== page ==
What IS empathy? It’s 1) the ability to put oneself in the shoes of others, to see the world as they see it; 2) to feel events–particularly painful events—as others feel them; and 3) to manage one’s own emotional responses to pain and grief in others so that instead of being overwhelmed, one can to be helpful.
In a world beset by competition and conflict, empathy can help alleviate tendencies to be violent and inhumane towards others, particularly others labeled as dangerous and less than human.
What feeds the roots of empathy? One answer is: literature, specifically literature demonstrating the ways that pain, fear, love, joy, and a remarkable range of human reactions unite all of humanity, regardless of the divisive little categories like age, sex, religion, and ethnicity that we shove people into.
One such book is All Quiet on the Western Front by Erich Maria Remarque, based on Rmarque’s experiences as a German soldier in World War I. I first read the novel my sophomore year in high school. At that naïve age, I found myself stunned to recognize that the characters who were wringing my heart were Germans, German boys and men of the type who attacked our boys and men in two world wars. Germans, yet so human, so vulnerable, so inherently good.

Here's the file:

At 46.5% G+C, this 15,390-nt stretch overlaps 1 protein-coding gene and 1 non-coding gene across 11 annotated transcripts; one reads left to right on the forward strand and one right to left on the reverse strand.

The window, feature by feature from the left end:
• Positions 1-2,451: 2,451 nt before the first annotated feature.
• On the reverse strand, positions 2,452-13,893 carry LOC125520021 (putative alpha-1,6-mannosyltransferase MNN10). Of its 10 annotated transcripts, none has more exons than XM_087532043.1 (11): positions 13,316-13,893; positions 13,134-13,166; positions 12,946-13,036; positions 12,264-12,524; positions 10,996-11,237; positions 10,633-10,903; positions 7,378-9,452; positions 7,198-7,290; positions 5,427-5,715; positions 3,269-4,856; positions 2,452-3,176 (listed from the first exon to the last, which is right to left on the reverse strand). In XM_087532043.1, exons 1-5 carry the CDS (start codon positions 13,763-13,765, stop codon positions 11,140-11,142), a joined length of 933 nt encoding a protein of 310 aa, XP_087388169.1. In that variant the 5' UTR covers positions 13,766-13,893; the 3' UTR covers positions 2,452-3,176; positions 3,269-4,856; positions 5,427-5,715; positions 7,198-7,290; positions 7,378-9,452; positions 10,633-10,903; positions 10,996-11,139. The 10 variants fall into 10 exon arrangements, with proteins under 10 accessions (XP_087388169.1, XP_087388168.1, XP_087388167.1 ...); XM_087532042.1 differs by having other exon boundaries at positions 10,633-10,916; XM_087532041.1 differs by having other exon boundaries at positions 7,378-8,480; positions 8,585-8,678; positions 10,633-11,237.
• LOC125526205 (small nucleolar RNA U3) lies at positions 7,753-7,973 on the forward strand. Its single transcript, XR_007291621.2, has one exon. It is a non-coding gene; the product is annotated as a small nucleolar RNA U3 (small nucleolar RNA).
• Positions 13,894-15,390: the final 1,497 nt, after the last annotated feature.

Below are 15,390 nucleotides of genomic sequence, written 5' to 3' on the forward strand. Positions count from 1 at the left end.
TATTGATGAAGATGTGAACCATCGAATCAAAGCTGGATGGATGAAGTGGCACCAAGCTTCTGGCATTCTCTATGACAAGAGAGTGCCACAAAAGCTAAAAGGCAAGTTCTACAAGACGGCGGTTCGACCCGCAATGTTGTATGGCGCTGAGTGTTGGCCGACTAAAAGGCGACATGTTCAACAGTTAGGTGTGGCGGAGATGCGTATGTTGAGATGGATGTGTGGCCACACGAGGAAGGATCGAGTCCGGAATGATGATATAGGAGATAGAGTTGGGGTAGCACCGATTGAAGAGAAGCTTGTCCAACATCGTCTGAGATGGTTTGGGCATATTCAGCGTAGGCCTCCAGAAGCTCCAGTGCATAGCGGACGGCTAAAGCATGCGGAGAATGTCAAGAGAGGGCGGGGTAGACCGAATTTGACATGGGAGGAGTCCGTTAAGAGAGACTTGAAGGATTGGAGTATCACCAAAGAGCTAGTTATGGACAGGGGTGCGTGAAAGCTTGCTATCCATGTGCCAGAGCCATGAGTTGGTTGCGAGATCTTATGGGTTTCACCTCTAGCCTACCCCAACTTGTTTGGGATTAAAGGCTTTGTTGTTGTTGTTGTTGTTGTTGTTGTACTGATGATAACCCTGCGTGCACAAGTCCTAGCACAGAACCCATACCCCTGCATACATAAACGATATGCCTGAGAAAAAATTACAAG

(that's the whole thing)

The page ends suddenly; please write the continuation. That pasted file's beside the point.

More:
Read or reread the book. How could anyone not empathize with Remarque’s character Paul Bäumer, a boy who is himself engulfed in empathy–and compassion– after witnessing the death of a French soldier whom he has stabbed:
“‘But now, for the first time, I see you are a man like me. I thought of your hand-grenades, of your bayonet, of your rifle; now I see your wife and your face and our fellowship. Forgive me, comrade. We always see it too late. Why do they never tell us that you are poor devils like us, that your mothers are just as anxious as ours, and that we have the same fear of death, and the same dying and the same agony–Forgive me, comrade; how could you be my enemy?'” All Quiet on the Western Front, Chapter 9, p. 223.